If you’re an Internet addict who cannot stand flying without checking your social media accounts or the latest sports results, JetBlue
(NASDAQ:JBLU) has some good news for you.
Starting from the first quarter of 2013, the low-cost airline will introduce free basic Wi-Fi to all of its passengers.
JetBlue says that its new Wi-Fi service will be free, at least until its installation is completed on all 30 planes in the company’s fleet. A spokesperson for JetBlue told CBS News
that the airline has yet to decide whether or not it plans to eventually charge for the service.
This isn’t the first time that an airline has offered free Wi-Fi service. During the holiday season of 2010, Google
(NASDAQ:GOOG) partnered with AirTran
(NYSE:DAL), and Virgin America to offer free Gogo in-flight Wi-Fi on flights between November 20, 2010 and January 2, 2011.
As pointed out by Slate, paid in-flight Wi-Fi services are not exactly popular (used by only 4% of passengers
) because the Internet connection usually turns out to be slow and unreliable. Imagine how that problem would be exacerbated by more people on the plane accessing it at the same time since it’s free. (Think the “truly abysmal
” service on the Amtrak, as The Economist
puts it.) However, JetBlue’s Wi-Fi service will be better, the company argues, because it will use a different satellite from communications company ViaSat
(NASDAQ:VSAT). JetBlue asserts in an internal memo leaked to The Verge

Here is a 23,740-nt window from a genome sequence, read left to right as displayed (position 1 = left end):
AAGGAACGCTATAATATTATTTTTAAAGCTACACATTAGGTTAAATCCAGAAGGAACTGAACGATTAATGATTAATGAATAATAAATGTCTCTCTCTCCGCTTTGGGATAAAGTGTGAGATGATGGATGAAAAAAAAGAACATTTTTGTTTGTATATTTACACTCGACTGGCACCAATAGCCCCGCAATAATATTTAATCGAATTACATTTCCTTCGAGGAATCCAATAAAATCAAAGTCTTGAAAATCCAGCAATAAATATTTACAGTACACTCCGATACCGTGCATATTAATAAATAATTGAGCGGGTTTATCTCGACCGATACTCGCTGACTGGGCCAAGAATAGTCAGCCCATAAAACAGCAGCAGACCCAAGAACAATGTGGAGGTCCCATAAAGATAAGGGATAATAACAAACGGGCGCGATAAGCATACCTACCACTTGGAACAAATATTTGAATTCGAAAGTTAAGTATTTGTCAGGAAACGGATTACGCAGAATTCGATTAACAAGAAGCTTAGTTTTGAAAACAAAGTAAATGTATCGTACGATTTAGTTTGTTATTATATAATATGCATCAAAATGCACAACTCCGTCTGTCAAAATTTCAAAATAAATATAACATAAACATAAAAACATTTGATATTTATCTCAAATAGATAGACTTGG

that its in-flight Wi-Fi could offer speeds as fast as 12 Mbps per passenger on a flight. The memo says:
Our Wi-Fi will be lightning fast. In a series of tests, ViaSat’s staff was able to load 10 Web pages through our satellite service in an average of one minute, 18 seconds! The second-fastest service, commonly deployed by our competitors, took as long as eight minutes, 42 seconds! Customers are going to know that JetBlue’s Wi-Fi is faster – word will definitely get around.
But to make sure Customers appreciate the difference, we also decided to make the baseline connectivity free, at least until the first 30 aircraft are equipped with our service. If the speed doesn’t get them talking, the free part should!
The difference is in the technology. The Ka-band satellite we launched last October is the latest generation, with capacity equal to 100 last-generation Ku-band satellites. It’s smarter, newer, cheaper and better than anything on the market today for commercial aviation. This technology had only been available to government and private aviation, in fact. We plan to make JetBlue the very first commercial airline to offer this product on board, at altitude.
Still, don’t expect lightning-fast speeds from JetBlue’s Wi-Fi service, says GigaOm, because the cost of delivering data in the clouds is simply too expensive.
“Given the cost, the smaller pipe that satellite broadband offers, it should be easy to understand why you can’t expect to get the same Wi-Fi in a plane as you do at home, or even at Starbucks. At its median, it’s 20 times the cost of cellular data and the bandwidth is roughly that of a 3G network,” argues GigaOm’s Stacey Higginbotham
She continues, “All Wi-Fi is not created equal — the backhaul to the Internet determines its capacity and how quickly you can download things. Your home Wi-Fi, if connected to a fast cable or fiber connection, is connected to a fire hose. The Wi-Fi from an LTE mobile hotspot is more akin to a garden hose and the Wi-Fi from current in-plane systems is like a drinking straw (some like L-band are like cocktail straws).”
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